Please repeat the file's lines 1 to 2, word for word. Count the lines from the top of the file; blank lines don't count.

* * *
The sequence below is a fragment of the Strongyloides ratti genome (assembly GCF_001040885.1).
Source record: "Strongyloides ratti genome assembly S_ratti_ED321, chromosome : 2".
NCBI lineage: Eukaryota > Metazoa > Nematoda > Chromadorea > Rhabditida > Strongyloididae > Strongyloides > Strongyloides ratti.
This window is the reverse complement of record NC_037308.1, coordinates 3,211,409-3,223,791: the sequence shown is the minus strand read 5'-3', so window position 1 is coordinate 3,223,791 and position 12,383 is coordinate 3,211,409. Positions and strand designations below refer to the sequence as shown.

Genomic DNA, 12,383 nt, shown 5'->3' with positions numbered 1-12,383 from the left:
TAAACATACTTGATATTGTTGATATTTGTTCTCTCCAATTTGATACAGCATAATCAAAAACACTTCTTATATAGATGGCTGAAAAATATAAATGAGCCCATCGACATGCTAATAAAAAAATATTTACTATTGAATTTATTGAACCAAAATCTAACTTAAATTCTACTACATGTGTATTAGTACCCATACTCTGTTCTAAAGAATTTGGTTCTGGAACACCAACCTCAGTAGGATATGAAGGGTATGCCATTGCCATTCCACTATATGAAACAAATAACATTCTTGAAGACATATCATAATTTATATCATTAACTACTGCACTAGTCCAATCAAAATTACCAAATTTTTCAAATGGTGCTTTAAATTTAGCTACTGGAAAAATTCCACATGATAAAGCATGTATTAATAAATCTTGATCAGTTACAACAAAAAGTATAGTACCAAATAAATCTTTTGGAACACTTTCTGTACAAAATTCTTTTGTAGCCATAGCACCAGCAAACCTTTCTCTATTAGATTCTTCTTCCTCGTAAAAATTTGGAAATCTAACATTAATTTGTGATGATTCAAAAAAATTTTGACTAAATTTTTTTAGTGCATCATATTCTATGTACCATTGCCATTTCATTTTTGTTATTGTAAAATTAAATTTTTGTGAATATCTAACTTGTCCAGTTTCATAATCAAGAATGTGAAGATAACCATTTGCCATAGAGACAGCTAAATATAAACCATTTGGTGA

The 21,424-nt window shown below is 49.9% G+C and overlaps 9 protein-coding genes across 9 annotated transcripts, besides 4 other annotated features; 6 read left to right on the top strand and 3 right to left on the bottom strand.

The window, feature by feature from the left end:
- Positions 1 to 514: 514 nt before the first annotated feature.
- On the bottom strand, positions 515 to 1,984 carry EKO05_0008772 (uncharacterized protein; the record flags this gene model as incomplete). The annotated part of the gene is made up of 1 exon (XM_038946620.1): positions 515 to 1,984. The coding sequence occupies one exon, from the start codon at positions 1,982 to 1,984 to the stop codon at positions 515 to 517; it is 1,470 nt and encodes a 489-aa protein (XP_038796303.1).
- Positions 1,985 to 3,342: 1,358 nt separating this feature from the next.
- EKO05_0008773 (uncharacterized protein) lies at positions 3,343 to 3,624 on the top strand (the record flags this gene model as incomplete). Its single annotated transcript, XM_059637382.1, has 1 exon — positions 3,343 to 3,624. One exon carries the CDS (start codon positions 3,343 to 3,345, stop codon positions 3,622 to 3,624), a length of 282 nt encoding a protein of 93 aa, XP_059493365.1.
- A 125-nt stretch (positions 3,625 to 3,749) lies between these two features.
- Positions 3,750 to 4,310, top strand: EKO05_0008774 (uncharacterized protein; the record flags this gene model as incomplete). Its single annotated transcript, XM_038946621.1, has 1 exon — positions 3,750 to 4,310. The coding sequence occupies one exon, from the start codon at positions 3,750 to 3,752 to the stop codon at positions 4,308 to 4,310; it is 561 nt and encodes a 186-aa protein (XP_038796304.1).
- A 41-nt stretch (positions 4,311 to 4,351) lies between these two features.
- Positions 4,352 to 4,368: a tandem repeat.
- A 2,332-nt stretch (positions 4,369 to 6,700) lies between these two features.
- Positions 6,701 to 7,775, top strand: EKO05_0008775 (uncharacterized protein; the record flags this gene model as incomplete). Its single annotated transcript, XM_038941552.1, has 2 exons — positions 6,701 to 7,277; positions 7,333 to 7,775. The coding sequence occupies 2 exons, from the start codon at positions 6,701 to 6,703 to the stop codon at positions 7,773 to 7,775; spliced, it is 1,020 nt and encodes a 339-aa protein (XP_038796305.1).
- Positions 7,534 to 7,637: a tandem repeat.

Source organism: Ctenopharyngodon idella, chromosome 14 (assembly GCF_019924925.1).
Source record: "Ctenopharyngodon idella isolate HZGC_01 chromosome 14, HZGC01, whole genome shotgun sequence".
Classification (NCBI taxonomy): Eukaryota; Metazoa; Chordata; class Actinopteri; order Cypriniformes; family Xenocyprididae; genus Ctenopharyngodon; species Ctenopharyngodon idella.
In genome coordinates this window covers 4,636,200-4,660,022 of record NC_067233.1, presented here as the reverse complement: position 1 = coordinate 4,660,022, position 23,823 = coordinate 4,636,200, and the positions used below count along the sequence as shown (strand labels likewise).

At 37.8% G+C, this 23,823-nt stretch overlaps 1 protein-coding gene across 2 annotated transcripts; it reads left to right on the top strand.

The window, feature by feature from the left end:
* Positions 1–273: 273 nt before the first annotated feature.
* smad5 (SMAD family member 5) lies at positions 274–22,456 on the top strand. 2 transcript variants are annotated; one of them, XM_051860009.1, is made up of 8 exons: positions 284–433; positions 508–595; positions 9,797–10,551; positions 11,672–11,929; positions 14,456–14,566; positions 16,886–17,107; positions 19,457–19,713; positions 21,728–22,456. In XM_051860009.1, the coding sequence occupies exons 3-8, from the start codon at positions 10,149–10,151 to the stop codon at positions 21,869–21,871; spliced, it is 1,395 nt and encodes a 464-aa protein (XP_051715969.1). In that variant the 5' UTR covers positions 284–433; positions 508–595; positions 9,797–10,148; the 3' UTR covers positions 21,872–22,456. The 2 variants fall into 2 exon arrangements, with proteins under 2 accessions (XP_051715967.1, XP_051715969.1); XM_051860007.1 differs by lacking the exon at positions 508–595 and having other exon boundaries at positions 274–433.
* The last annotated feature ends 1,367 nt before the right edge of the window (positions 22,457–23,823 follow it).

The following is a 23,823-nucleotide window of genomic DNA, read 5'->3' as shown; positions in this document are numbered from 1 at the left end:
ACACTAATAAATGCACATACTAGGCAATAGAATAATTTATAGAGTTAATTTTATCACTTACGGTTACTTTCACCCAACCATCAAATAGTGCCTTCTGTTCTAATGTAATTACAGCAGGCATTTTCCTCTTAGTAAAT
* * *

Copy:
The sequence below is a fragment of the Strongyloides ratti genome (assembly GCF_001040885.1).
Source record: "Strongyloides ratti genome assembly S_ratti_ED321, chromosome : 2".